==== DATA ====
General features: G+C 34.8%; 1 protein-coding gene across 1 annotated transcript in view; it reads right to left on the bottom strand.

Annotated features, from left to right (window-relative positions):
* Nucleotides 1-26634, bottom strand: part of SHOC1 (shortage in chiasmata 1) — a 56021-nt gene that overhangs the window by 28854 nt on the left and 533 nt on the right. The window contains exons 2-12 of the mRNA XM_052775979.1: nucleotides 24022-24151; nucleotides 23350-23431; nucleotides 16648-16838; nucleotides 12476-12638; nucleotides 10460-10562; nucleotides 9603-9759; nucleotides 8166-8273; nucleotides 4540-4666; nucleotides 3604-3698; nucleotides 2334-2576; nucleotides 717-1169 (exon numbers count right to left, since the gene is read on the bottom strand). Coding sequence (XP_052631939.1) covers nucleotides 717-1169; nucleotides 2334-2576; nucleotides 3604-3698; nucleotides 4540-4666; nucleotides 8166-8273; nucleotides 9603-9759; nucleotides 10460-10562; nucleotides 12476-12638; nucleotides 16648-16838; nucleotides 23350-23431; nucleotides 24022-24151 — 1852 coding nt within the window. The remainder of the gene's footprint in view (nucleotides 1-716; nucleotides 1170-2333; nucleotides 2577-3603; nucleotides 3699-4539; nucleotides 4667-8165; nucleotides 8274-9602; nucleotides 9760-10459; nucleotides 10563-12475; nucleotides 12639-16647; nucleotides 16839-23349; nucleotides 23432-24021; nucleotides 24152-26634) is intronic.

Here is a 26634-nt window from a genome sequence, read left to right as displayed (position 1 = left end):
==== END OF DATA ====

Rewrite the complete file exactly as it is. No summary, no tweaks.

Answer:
General features: G+C 34.8%; 1 protein-coding gene across 1 annotated transcript in view; it reads right to left on the bottom strand.

Annotated features, from left to right (window-relative positions):
* Nucleotides 1-26634, bottom strand: part of SHOC1 (shortage in chiasmata 1) — a 56021-nt gene that overhangs the window by 28854 nt on the left and 533 nt on the right. The window contains exons 2-12 of the mRNA XM_052775979.1: nucleotides 24022-24151; nucleotides 23350-23431; nucleotides 16648-16838; nucleotides 12476-12638; nucleotides 10460-10562; nucleotides 9603-9759; nucleotides 8166-8273; nucleotides 4540-4666; nucleotides 3604-3698; nucleotides 2334-2576; nucleotides 717-1169 (exon numbers count right to left, since the gene is read on the bottom strand). Coding sequence (XP_052631939.1) covers nucleotides 717-1169; nucleotides 2334-2576; nucleotides 3604-3698; nucleotides 4540-4666; nucleotides 8166-8273; nucleotides 9603-9759; nucleotides 10460-10562; nucleotides 12476-12638; nucleotides 16648-16838; nucleotides 23350-23431; nucleotides 24022-24151 — 1852 coding nt within the window. The remainder of the gene's footprint in view (nucleotides 1-716; nucleotides 1170-2333; nucleotides 2577-3603; nucleotides 3699-4539; nucleotides 4667-8165; nucleotides 8274-9602; nucleotides 9760-10459; nucleotides 10563-12475; nucleotides 12639-16647; nucleotides 16839-23349; nucleotides 23432-24021; nucleotides 24152-26634) is intronic.

Here is a 26634-nt window from a genome sequence, read left to right as displayed (position 1 = left end):